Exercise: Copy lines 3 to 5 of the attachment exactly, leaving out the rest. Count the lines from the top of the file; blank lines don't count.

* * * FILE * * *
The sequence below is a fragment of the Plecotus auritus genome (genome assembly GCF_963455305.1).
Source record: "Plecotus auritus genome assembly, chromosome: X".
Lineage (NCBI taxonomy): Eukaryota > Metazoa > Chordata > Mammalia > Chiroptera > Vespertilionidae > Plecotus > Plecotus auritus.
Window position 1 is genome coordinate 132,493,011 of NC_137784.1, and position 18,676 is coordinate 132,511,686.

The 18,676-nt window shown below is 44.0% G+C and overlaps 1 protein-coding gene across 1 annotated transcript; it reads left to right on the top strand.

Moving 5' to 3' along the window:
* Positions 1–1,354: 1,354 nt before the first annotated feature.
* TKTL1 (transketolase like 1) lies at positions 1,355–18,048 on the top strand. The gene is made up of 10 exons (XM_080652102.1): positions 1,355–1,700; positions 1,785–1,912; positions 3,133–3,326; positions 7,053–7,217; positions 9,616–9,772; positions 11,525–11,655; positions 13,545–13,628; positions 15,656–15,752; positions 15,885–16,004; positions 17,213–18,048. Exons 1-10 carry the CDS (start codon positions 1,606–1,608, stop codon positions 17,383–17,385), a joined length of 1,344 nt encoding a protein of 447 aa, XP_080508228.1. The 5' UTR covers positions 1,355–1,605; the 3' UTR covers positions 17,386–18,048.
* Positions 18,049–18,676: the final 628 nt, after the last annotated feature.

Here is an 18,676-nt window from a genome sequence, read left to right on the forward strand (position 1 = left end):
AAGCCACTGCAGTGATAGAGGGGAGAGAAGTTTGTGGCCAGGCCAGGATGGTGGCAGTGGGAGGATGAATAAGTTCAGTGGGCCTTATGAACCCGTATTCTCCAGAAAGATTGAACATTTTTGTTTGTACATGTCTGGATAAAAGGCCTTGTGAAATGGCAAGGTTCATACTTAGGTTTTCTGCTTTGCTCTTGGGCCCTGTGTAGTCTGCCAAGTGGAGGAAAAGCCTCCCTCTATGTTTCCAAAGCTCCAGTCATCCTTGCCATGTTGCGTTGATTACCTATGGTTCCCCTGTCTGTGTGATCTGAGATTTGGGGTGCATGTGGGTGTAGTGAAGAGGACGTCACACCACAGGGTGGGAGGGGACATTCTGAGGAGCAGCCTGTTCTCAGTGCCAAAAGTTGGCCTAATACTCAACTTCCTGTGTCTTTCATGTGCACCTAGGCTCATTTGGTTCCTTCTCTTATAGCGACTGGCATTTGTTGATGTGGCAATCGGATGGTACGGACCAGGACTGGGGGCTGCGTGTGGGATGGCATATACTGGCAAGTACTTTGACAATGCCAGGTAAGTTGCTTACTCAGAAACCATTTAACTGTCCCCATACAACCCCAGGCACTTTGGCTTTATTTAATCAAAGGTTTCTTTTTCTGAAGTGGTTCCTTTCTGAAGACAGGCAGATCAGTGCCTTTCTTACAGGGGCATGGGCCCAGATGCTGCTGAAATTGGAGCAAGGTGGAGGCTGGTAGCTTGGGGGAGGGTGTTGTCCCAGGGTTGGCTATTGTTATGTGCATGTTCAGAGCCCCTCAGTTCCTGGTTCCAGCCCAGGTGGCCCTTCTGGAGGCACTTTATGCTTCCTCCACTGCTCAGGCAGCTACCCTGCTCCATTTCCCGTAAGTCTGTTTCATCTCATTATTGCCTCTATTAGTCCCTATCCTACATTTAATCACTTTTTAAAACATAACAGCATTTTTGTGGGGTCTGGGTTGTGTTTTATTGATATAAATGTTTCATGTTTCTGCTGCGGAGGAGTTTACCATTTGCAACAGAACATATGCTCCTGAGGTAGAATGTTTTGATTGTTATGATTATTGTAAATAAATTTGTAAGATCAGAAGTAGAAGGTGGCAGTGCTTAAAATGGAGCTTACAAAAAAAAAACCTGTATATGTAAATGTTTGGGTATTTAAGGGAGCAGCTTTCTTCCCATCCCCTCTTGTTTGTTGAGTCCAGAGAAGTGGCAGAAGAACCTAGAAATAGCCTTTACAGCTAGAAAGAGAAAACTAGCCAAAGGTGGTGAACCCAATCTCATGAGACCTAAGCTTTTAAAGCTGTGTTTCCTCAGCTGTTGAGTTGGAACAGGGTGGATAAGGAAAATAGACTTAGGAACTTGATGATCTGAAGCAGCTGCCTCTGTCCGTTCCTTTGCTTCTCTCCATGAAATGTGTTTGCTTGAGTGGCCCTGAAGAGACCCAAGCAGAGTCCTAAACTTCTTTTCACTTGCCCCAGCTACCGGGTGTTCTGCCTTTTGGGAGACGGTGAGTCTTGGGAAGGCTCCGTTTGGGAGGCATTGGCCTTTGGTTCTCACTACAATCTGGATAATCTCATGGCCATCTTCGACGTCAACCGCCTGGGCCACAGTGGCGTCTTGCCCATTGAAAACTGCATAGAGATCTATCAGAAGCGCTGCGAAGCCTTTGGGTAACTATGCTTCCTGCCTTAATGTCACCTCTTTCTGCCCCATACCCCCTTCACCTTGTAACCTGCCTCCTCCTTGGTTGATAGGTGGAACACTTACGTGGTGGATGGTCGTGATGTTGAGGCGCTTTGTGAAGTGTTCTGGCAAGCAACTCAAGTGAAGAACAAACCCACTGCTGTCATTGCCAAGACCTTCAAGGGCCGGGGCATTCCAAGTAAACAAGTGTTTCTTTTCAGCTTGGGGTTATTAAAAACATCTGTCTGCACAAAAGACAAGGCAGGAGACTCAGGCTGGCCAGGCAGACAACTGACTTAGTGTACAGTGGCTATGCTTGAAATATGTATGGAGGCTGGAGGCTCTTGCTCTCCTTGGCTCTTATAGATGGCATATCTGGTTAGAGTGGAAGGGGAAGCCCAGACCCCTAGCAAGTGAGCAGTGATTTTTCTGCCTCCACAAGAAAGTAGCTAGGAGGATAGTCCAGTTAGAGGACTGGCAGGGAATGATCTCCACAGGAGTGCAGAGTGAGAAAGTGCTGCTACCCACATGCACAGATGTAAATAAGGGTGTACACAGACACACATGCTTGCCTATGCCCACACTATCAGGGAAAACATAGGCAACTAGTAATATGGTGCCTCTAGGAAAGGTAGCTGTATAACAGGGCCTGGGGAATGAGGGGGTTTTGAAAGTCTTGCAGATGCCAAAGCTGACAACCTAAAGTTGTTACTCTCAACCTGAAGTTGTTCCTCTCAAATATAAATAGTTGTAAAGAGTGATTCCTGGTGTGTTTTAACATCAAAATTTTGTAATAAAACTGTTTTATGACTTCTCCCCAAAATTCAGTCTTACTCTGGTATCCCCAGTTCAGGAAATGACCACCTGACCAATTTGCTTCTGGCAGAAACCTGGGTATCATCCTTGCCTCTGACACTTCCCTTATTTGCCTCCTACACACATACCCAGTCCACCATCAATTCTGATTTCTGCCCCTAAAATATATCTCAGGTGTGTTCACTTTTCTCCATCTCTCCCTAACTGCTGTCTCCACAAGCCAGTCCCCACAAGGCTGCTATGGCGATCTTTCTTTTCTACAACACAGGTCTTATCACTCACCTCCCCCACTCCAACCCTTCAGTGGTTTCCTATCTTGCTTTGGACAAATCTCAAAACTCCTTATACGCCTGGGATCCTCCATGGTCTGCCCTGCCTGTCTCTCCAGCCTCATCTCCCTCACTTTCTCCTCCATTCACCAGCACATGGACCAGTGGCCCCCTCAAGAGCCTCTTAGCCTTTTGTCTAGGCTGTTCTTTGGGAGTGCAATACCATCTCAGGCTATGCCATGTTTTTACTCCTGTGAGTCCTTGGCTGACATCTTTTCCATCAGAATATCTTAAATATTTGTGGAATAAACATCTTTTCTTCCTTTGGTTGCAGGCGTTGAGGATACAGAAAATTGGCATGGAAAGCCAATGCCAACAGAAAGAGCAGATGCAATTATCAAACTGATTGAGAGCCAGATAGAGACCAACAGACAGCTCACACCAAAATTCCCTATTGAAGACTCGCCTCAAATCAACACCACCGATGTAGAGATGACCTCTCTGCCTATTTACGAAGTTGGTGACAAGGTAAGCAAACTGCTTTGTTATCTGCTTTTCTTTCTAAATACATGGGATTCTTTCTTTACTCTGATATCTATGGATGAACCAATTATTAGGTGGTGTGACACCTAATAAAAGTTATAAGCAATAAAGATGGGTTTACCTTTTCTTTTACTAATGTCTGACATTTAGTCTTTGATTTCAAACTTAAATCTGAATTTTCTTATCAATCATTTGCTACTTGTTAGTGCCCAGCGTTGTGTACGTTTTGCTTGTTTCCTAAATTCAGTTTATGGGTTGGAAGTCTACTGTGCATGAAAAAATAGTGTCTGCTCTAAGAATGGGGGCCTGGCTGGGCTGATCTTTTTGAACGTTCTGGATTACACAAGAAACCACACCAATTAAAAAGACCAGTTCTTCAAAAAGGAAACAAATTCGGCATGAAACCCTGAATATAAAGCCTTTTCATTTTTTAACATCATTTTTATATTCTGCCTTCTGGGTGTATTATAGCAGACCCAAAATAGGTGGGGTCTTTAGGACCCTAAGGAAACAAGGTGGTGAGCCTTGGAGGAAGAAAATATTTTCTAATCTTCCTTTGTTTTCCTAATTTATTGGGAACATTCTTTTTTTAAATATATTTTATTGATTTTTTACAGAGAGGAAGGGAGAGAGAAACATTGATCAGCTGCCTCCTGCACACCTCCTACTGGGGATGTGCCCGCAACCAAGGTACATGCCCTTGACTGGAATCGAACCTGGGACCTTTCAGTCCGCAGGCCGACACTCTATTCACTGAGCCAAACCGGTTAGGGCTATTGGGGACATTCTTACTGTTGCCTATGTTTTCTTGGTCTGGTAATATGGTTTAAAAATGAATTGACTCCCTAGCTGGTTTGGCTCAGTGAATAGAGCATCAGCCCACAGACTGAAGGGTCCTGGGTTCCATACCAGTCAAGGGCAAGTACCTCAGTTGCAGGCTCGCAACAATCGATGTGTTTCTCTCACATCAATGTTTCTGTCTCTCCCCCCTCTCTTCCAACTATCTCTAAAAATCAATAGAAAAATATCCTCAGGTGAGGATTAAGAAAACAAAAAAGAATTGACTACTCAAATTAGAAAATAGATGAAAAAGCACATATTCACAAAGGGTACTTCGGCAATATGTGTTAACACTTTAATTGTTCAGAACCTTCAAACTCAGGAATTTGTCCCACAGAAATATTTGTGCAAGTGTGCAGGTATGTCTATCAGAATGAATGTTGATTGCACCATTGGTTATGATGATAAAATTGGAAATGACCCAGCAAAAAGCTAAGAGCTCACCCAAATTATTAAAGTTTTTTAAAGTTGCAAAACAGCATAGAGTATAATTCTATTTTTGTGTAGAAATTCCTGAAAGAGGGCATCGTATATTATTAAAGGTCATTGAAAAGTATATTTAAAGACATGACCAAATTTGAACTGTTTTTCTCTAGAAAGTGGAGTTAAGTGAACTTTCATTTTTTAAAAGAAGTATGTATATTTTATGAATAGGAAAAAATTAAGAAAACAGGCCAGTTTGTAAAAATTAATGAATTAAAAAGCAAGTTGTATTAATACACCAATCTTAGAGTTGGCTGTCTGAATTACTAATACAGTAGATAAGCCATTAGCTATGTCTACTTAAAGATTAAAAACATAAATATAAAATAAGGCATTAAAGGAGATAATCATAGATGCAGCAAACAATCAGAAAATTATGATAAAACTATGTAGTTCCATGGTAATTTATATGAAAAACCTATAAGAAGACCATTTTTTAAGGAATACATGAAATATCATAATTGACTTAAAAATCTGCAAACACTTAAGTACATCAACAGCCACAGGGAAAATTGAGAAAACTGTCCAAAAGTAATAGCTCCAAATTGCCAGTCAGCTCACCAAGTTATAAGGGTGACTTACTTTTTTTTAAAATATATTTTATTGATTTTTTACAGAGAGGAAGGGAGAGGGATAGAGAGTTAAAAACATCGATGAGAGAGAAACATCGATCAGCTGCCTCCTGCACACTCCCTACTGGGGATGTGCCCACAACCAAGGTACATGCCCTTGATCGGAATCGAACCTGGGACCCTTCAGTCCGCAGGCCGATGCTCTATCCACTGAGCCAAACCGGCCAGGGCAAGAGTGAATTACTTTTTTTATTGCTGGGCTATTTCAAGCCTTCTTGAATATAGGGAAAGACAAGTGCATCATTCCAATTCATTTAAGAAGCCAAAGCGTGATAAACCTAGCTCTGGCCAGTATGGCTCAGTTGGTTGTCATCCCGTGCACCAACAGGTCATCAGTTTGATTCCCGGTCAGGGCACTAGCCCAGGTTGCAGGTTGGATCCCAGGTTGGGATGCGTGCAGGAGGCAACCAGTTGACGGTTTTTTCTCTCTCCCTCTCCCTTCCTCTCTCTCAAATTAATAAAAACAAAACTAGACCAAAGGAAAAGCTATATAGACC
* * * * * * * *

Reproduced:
Lineage (NCBI taxonomy): Eukaryota > Metazoa > Chordata > Mammalia > Chiroptera > Vespertilionidae > Plecotus > Plecotus auritus.
Window position 1 is genome coordinate 132,493,011 of NC_137784.1, and position 18,676 is coordinate 132,511,686.

The 18,676-nt window shown below is 44.0% G+C and overlaps 1 protein-coding gene across 1 annotated transcript; it reads left to right on the top strand.